BPMN is a business process representation format standardized by the OMG. Here we use the (EMF-based) XML format defined by STP's BPMN editor.

We have two different transformations:

  • one from JWT to BPMN, allowing to export JWT workflow models to
  • and one the other way round (from BPMN to JWT).

These transformations use ATL.


STP-IM is an SOA intermediate model by the SOA Tools Project dedicated to help bridging SOA-minded problematics and concerns.

We have a transformation from JWT to the STP Intermediate Model (STP-IM). This intermediate model allows the further development of JWT in SCA, BPMN, BPEL, etc.

This transformation uses ATL.

ECM Sync Demo

Export transformations to Document Management Systems, namely to Nuxeo or Alfresco. These transformations use the ECM synchronization JWT plugin in order to demonstrate how it can be used.

For developers

Core concepts

To facilitate the add of a transformation, we chose to use the extensions-based Eclipse plug-in architecture.

As of the 1.3.0 release, two extension points are available :

  • org.eclipse.jwt.transformations.transformations, which allows to define a new implementation processing input in order to produce output.
  • org.eclipse.jwt.transformations.iodefinitions, which allows to define types of input/output, and widgets to allow the user to choose these input/output. For instance, org.eclipse.jwt.transformations.iodefinitions.default.export.output.local is an iodefinition bundled with the transformation-base plugin, that allows the user to pick a local file

The latest plugin.xml is available online here : [1]. If you installed JWT in your Eclipse instance, formated documentation is available in the "Plug-ins" view, when selecting the "org.eclipse.jwt.transformations.baseTransformation" plugin, then "Extension points", then "Show extension point description".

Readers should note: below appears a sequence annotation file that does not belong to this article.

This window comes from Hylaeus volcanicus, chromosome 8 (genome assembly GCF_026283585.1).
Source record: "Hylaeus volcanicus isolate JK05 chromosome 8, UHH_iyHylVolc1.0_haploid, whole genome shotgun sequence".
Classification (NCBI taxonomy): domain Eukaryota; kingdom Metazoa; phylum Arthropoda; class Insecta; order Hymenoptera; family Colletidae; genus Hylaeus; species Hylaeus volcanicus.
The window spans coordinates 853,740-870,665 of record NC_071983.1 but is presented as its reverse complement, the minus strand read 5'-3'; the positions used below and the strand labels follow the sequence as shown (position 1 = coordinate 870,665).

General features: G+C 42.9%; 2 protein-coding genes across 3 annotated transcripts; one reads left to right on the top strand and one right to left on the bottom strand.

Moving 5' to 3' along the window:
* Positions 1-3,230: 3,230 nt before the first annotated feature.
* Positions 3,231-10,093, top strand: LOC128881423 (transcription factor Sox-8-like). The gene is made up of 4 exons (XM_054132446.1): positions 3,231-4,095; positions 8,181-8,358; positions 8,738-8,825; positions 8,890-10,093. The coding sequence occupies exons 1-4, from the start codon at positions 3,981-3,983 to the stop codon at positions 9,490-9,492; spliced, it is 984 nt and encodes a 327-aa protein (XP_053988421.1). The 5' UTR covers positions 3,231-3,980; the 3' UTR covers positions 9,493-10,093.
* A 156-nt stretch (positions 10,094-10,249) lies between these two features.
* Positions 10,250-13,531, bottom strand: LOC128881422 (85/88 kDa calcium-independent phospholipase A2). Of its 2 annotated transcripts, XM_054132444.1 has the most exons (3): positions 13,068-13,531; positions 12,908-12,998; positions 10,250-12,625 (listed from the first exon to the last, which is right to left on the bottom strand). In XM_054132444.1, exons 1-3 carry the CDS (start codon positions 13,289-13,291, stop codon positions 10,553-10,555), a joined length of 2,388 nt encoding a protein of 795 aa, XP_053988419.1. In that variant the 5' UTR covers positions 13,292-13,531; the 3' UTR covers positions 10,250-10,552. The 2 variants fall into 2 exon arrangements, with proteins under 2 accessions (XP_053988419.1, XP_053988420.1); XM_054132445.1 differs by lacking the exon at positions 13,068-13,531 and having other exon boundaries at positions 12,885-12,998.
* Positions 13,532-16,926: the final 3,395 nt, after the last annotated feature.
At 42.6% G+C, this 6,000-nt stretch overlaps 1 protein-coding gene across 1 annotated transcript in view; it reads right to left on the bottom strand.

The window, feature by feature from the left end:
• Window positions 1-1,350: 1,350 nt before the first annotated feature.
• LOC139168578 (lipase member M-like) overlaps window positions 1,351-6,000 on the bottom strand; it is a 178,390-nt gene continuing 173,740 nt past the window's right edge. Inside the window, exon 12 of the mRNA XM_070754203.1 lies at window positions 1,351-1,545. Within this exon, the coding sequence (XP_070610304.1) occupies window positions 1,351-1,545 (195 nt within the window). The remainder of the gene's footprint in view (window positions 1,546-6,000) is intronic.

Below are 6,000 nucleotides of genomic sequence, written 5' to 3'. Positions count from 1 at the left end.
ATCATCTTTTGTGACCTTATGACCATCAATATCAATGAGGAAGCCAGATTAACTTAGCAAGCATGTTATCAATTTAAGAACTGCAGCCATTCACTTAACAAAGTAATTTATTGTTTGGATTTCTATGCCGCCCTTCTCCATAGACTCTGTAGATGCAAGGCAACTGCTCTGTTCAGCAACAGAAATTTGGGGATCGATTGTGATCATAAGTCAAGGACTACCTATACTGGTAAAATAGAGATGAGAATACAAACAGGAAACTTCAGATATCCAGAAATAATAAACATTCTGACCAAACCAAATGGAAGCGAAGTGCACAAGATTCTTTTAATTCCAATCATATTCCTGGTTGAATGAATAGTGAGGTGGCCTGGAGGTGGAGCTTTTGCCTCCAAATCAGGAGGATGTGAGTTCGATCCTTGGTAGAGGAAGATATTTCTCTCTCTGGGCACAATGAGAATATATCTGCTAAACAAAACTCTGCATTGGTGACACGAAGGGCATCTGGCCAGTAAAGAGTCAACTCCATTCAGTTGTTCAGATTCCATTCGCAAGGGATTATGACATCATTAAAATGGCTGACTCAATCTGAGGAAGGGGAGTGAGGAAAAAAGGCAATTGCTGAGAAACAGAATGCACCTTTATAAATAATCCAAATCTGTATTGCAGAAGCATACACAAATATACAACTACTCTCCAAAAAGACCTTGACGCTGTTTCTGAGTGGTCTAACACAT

When the plugin is started

Activator is called on the generic transformation plug-in. This activation calls the ProcessServiceMember.process method, which will get all informations to get informations from the extension point and add it to a registry that will be use later. (This mechanism is done as explained at This part of the code is used only once, at activation.

When a transformation is called

The method that handle the call just has to call TransformationsRegister.getInstance.getTransformation(transformationName_defined_in_extension).transform It is aimed to have one or several generic handlers that would be defined in generic plug-in, to unify transformations that have the same goal (export to model, export to execution platform compliant type...)


If necessary, it is easy to add some metadata to a transformation. To do it, just add an attribute to the extension point, add it as an attribute to the transformationService class, and set it when you load the extension is ProcessServiceRegistry.

How do I add a transformation to JWT?

Of course, it requires org.eclipse.jwt.transformation.base plug-in.

First, choose the input and output that your transformation will handle. Existing IODefinitions can be listed in Eclipse: just open the Plug-ins view, double-click org.eclipse.jwt.transformation.base, then click "Extension points", then select the "org.eclipse.jwt.transformations.iodefinitions" extension point and click "Find references". This will provide you with pointers to existing IODefinitions and their implementation. If no existing IODefinition suits your needs, you can always declare yours (see next section). The Java types corresponding to these IODefinitions, along with their (optional) parameters should be documented in the implementing class. TODO : list all implementations available by default here.

Second, implement a class that extends AbstractTransformation. The core method to implement is "void transform(Object input, Object output)" : it will allow you to perform the actual transformation, with the input and output chosen by the user as parameters (whose type depends on the IODefinition).